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    May I summarize/paraphrase: the way to use an e-bike is to always keep it turned off, so you have a proper hard pedalling task but also the assurance that if you ever end up over your limit and destroyed, the battery will be there to save the day? Sounds fair. If anybody actually used their e-bike this way, they'd have my respect... May 3, 2023 at 22:28
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    @leftaroundabout actually, there's a growing segment of the market (light assist e-bikes - SL range at Specialized, Orbea Rise, Canyon Endurace:ON) that can be used in that spirit. For example the Specialized Turbo Vado SL weighs 16.5 kg fully equipped, the endurance Creo SL weighs 13.7kg.
    – Rеnаud
    May 4, 2023 at 5:13
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    Otherwise, looking at my case (lightish hardtail with gravel tires), I actually noticed (confirmed by the heart sensor of my watch) that I'm actually doing more effort below x% slopes (didn't measure), because the bike is so comfy that it gives the impression that I'm slower than I am (compared to the fun bike), so have the reflex to push harder, and the 25km/h limit is quickly reached and there's more resistance (tires+aero). Uphill, a 250W limit provides of course some help, but it's also limited and there's always the temptation to push hard as well (but not as hard than with the fun bike).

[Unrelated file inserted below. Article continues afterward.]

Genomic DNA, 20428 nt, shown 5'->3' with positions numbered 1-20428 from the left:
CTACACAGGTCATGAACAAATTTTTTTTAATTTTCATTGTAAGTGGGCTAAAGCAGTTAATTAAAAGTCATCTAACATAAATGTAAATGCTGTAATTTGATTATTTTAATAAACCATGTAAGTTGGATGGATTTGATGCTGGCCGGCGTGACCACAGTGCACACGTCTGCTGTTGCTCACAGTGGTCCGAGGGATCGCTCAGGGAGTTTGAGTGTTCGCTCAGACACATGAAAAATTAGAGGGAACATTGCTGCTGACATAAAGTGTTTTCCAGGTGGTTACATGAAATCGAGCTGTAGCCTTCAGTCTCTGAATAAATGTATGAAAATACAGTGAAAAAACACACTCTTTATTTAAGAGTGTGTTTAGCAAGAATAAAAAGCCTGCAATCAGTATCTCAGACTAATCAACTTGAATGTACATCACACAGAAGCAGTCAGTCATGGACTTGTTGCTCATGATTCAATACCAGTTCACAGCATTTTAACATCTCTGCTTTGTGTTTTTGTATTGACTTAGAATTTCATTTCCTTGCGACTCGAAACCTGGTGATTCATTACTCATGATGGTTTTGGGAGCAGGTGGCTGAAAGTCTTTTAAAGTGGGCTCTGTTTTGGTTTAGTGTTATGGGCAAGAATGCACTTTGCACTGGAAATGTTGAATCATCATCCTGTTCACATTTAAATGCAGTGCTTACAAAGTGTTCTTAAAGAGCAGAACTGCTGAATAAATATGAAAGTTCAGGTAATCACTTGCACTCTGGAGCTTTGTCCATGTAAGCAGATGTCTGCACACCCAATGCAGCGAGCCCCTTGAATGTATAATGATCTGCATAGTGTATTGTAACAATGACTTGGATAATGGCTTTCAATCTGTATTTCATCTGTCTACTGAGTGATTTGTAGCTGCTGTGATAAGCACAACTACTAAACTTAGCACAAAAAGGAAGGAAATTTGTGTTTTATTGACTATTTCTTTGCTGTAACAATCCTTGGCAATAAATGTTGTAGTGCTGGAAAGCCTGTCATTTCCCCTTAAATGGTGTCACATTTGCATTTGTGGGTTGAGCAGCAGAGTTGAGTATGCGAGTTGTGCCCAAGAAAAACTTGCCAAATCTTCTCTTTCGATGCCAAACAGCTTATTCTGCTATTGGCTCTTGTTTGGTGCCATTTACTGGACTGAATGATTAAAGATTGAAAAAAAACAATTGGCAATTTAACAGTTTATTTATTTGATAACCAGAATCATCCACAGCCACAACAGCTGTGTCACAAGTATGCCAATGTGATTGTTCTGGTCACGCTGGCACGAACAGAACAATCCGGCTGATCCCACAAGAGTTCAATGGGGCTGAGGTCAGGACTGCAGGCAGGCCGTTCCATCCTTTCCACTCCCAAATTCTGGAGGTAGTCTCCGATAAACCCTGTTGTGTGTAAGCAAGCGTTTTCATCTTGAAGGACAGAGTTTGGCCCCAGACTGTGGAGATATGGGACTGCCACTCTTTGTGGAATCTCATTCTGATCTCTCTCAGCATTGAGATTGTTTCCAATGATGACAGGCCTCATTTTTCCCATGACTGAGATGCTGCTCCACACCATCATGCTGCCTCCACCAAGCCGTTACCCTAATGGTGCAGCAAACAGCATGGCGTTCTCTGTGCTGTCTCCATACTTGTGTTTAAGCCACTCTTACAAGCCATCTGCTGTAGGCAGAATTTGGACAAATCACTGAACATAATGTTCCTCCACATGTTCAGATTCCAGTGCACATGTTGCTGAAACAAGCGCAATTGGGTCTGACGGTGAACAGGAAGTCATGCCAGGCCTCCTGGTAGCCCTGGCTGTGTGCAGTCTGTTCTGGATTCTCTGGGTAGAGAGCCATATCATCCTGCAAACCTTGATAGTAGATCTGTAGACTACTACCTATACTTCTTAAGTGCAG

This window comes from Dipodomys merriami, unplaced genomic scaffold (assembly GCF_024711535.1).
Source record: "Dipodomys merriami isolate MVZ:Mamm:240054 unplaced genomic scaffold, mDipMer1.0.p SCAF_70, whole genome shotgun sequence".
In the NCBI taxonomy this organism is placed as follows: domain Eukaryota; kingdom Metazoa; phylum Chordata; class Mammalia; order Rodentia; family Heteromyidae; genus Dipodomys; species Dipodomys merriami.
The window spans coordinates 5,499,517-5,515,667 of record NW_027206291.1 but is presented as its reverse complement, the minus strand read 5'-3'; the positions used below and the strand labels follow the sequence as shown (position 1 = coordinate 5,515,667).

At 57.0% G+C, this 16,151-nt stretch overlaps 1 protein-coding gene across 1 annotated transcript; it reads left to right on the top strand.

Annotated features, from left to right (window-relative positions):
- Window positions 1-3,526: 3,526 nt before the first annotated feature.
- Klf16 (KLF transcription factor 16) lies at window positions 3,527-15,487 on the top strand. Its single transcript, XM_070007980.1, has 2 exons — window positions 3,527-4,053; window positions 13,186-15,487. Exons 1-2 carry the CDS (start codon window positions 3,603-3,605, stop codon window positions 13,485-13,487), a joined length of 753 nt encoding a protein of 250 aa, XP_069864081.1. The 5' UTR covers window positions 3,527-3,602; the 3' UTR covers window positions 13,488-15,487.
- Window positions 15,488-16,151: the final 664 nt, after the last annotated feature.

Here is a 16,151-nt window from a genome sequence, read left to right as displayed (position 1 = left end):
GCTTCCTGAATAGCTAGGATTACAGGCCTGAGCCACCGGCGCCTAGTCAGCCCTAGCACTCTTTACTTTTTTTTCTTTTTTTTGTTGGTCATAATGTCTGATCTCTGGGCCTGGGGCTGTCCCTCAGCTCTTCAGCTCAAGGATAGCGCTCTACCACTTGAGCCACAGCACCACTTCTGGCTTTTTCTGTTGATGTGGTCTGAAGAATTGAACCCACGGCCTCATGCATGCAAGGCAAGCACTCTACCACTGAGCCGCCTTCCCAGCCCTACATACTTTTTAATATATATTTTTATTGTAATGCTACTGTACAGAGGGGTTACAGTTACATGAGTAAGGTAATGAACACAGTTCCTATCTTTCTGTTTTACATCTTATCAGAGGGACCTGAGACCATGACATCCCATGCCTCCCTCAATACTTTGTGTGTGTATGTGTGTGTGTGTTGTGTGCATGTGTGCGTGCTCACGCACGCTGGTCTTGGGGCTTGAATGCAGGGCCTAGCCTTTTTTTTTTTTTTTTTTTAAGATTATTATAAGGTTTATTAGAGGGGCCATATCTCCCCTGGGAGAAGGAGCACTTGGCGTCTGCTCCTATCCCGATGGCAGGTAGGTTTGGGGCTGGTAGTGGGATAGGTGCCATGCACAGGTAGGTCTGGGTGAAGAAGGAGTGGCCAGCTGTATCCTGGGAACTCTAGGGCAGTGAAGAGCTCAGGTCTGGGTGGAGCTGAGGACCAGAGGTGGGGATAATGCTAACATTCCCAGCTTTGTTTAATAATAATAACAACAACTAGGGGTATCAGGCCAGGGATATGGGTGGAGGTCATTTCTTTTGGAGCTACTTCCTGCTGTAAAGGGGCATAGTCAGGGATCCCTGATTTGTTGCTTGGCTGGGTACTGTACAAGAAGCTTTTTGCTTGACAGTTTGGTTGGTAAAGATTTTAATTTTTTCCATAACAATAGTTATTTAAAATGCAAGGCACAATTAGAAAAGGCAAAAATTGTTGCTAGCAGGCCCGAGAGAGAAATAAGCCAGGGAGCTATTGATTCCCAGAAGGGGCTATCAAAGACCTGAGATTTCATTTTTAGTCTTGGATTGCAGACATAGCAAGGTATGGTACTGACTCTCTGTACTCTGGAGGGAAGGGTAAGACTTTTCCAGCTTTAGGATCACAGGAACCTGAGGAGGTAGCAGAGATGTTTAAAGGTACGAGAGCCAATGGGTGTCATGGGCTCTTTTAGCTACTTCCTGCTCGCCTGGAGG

– Rеnаud
    May 4, 2023 at 5:20
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    Renaud, I think we have a similar experience. I drive a Tern GSD with belt and IGH plus class 1 (20mph) and this heavier bike, less efficient drivetrain, make plenty of opportunity for a workout even with assist. Very different to my all road bike, which simply takes far less power to move. The ebike is a slow bike but it's acceptable because the effort is variable.
    – SamA
    May 4, 2023 at 11:33